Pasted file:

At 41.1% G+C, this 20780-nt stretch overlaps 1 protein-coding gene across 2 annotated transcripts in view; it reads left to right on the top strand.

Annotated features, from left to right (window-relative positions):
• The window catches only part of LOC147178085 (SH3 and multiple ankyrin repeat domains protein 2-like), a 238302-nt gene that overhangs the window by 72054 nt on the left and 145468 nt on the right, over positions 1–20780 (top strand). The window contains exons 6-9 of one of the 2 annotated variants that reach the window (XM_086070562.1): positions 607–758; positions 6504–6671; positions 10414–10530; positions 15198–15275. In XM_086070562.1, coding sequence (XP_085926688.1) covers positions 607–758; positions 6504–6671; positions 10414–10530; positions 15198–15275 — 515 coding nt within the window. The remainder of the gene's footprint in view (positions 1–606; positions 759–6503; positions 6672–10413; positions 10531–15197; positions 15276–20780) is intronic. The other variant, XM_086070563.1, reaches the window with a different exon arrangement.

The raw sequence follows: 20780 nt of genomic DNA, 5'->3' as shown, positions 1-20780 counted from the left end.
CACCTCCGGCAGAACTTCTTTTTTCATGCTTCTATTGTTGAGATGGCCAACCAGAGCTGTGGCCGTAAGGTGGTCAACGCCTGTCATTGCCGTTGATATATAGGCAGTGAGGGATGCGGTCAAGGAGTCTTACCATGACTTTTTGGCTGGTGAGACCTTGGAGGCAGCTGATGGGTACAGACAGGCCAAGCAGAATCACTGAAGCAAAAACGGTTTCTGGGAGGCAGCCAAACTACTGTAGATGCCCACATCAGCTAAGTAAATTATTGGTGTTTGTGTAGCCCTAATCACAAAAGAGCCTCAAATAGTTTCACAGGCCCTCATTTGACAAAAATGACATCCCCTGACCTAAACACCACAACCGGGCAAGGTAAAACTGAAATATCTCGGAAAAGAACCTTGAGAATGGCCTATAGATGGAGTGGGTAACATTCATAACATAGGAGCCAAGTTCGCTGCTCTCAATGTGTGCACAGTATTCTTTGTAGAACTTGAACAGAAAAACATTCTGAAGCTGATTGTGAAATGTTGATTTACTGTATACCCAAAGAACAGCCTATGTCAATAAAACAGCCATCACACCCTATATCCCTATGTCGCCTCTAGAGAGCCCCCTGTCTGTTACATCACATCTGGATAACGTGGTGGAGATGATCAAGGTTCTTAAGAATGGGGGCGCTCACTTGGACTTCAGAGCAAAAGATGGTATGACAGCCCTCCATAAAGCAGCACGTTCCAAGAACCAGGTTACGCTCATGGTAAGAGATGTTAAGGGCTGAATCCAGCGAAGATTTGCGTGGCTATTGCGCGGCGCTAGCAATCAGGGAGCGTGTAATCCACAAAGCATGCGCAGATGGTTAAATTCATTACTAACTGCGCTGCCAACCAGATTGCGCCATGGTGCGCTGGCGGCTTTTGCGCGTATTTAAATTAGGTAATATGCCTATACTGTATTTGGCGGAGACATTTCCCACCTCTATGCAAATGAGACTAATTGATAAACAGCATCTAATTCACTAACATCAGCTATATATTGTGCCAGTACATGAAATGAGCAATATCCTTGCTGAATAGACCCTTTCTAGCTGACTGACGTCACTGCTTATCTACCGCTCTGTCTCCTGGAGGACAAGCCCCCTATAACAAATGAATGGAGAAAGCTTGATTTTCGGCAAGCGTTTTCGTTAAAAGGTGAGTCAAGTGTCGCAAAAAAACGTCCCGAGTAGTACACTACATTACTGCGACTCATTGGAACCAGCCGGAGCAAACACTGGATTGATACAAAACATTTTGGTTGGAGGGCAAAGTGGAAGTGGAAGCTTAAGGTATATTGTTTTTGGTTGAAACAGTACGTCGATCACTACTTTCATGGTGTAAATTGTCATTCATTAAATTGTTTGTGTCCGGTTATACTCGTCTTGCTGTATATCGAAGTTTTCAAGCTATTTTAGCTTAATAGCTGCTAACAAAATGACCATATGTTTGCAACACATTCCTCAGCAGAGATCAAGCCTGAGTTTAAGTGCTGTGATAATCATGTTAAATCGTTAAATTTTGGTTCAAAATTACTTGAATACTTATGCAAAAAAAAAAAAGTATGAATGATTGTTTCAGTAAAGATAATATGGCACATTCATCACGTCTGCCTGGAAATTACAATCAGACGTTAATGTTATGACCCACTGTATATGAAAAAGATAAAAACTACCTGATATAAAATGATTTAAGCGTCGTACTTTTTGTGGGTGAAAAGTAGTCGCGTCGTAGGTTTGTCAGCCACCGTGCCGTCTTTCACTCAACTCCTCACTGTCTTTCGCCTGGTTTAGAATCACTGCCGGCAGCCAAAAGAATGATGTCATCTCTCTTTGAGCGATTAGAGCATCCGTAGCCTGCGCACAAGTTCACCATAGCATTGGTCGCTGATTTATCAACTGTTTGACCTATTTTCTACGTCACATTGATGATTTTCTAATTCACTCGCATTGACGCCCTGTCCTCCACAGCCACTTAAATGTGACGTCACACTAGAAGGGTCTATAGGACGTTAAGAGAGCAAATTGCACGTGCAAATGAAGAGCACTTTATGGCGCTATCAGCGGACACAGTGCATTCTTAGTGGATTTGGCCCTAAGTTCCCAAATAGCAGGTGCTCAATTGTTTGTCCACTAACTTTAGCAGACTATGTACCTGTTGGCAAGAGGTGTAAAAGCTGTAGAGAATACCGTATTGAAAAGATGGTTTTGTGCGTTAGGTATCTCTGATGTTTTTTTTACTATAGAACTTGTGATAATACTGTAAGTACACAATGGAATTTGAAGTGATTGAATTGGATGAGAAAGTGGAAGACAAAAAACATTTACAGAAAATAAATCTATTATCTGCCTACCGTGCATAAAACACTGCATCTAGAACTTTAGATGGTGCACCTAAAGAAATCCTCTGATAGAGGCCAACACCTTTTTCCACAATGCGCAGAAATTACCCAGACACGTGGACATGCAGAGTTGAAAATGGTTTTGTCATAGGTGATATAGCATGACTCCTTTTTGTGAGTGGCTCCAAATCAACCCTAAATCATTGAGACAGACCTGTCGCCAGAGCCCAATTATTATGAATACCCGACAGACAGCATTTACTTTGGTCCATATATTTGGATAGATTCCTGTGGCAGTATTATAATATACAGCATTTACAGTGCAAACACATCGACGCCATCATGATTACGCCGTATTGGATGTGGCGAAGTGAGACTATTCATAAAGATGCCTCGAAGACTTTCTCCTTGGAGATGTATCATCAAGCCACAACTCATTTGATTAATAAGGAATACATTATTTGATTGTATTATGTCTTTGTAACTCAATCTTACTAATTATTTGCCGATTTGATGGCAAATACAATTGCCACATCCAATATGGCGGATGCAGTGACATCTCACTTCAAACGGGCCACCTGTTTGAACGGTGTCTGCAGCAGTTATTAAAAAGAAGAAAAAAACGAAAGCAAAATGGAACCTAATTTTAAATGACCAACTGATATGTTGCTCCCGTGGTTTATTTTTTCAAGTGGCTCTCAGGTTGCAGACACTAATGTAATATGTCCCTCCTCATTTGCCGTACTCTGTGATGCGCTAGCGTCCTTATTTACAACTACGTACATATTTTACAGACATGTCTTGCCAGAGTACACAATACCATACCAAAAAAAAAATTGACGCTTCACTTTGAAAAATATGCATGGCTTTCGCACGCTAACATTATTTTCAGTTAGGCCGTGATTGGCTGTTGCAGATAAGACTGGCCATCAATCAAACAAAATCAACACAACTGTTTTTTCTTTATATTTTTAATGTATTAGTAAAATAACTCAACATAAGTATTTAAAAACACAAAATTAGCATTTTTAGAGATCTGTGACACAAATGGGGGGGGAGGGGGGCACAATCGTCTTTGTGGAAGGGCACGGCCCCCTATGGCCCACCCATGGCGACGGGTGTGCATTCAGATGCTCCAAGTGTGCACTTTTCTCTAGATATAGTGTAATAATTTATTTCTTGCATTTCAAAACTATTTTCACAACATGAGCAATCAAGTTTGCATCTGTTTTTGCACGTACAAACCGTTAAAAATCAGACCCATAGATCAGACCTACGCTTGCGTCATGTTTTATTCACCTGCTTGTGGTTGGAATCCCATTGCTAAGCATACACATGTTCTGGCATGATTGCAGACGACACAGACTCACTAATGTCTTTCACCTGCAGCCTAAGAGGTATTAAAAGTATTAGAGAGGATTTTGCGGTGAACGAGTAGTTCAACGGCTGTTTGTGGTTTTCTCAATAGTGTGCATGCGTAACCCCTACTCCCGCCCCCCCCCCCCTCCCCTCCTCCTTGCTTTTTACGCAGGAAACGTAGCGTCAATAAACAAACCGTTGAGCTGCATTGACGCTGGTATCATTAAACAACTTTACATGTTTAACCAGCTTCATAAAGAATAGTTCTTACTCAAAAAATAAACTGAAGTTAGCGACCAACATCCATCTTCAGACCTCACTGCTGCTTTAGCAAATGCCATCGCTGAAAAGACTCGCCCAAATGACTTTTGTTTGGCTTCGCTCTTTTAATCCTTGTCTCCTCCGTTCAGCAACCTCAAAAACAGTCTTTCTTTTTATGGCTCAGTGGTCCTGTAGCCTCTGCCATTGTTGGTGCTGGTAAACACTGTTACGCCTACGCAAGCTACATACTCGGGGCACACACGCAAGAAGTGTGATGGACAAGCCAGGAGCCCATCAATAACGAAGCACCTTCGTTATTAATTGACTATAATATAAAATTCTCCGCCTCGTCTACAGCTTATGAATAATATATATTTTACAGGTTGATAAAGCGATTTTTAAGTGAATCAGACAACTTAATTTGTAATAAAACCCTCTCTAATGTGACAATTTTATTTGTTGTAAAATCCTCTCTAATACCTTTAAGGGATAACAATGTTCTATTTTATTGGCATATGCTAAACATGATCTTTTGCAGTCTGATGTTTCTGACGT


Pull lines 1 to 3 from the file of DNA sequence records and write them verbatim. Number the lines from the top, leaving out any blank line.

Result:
At 41.1% G+C, this 20780-nt stretch overlaps 1 protein-coding gene across 2 annotated transcripts in view; it reads left to right on the top strand.

Annotated features, from left to right (window-relative positions):
• The window catches only part of LOC147178085 (SH3 and multiple ankyrin repeat domains protein 2-like), a 238302-nt gene that overhangs the window by 72054 nt on the left and 145468 nt on the right, over positions 1–20780 (top strand). The window contains exons 6-9 of one of the 2 annotated variants that reach the window (XM_086070562.1): positions 607–758; positions 6504–6671; positions 10414–10530; positions 15198–15275. In XM_086070562.1, coding sequence (XP_085926688.1) covers positions 607–758; positions 6504–6671; positions 10414–10530; positions 15198–15275 — 515 coding nt within the window. The remainder of the gene's footprint in view (positions 1–606; positions 759–6503; positions 6672–10413; positions 10531–15197; positions 15276–20780) is intronic. The other variant, XM_086070563.1, reaches the window with a different exon arrangement.